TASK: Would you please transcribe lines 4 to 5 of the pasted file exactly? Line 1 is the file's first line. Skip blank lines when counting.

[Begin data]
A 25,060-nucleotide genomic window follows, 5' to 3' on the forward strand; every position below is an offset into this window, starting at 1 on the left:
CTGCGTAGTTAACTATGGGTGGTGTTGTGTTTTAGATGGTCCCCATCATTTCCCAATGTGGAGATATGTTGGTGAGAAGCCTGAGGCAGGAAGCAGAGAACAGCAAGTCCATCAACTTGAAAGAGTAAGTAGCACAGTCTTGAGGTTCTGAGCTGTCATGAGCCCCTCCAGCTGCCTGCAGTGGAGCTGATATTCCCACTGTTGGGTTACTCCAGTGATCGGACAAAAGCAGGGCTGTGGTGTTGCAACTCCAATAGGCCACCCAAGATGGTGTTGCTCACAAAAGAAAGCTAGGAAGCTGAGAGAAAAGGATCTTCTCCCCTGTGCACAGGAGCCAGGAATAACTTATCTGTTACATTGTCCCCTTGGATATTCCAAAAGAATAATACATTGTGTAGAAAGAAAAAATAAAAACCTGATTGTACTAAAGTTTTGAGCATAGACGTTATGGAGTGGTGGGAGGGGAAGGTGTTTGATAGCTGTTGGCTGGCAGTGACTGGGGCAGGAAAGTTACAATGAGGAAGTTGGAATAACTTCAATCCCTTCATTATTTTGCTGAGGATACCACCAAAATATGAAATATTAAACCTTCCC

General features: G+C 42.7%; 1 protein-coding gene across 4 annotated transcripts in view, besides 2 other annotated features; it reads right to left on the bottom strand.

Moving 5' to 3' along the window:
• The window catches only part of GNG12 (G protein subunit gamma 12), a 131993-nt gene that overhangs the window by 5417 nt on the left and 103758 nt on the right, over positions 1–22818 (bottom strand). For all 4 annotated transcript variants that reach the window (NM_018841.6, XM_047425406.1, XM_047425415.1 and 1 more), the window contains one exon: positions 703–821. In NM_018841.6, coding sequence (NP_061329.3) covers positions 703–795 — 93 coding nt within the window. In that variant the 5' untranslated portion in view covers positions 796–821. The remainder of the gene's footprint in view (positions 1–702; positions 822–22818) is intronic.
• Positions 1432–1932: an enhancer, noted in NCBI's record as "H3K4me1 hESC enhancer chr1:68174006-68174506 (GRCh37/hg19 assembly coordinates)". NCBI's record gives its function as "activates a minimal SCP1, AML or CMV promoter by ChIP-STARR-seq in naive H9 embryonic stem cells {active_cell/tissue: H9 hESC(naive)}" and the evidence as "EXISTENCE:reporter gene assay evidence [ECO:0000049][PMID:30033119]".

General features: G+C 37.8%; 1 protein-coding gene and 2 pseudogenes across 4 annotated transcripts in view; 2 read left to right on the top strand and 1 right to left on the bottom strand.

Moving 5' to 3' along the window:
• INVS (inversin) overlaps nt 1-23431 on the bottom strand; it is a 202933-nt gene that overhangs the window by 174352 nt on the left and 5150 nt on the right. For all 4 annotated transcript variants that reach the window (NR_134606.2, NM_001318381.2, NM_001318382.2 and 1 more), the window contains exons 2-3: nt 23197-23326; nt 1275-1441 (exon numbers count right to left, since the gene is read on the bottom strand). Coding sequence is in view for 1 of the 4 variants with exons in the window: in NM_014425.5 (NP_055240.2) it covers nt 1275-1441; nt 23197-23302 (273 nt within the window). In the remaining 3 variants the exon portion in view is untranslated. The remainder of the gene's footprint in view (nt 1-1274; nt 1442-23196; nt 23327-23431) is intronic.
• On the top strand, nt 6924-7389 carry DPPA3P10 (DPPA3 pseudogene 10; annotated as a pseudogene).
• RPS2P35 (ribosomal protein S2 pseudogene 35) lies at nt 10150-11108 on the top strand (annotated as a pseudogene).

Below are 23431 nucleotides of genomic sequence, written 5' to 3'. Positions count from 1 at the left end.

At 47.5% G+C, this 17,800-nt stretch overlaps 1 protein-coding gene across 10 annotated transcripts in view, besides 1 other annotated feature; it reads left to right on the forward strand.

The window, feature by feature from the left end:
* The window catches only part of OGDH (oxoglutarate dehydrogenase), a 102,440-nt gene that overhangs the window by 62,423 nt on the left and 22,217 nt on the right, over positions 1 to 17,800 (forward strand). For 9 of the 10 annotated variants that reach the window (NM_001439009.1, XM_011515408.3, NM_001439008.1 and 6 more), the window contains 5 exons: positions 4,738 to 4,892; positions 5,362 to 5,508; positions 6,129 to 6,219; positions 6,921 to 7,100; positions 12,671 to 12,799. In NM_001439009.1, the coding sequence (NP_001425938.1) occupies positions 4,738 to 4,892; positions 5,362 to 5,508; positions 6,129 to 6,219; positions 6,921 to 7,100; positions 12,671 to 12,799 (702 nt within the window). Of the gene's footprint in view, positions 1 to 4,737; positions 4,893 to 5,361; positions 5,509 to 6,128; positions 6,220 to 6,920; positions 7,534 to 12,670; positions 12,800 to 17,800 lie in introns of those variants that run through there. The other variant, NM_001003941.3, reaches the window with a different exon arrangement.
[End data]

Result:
Moving 5' to 3' along the window:
• The window catches only part of GNG12 (G protein subunit gamma 12), a 131993-nt gene that overhangs the window by 5417 nt on the left and 103758 nt on the right, over positions 1–22818 (bottom strand). For all 4 annotated transcript variants that reach the window (NM_018841.6, XM_047425406.1, XM_047425415.1 and 1 more), the window contains one exon: positions 703–821. In NM_018841.6, coding sequence (NP_061329.3) covers positions 703–795 — 93 coding nt within the window. In that variant the 5' untranslated portion in view covers positions 796–821. The remainder of the gene's footprint in view (positions 1–702; positions 822–22818) is intronic.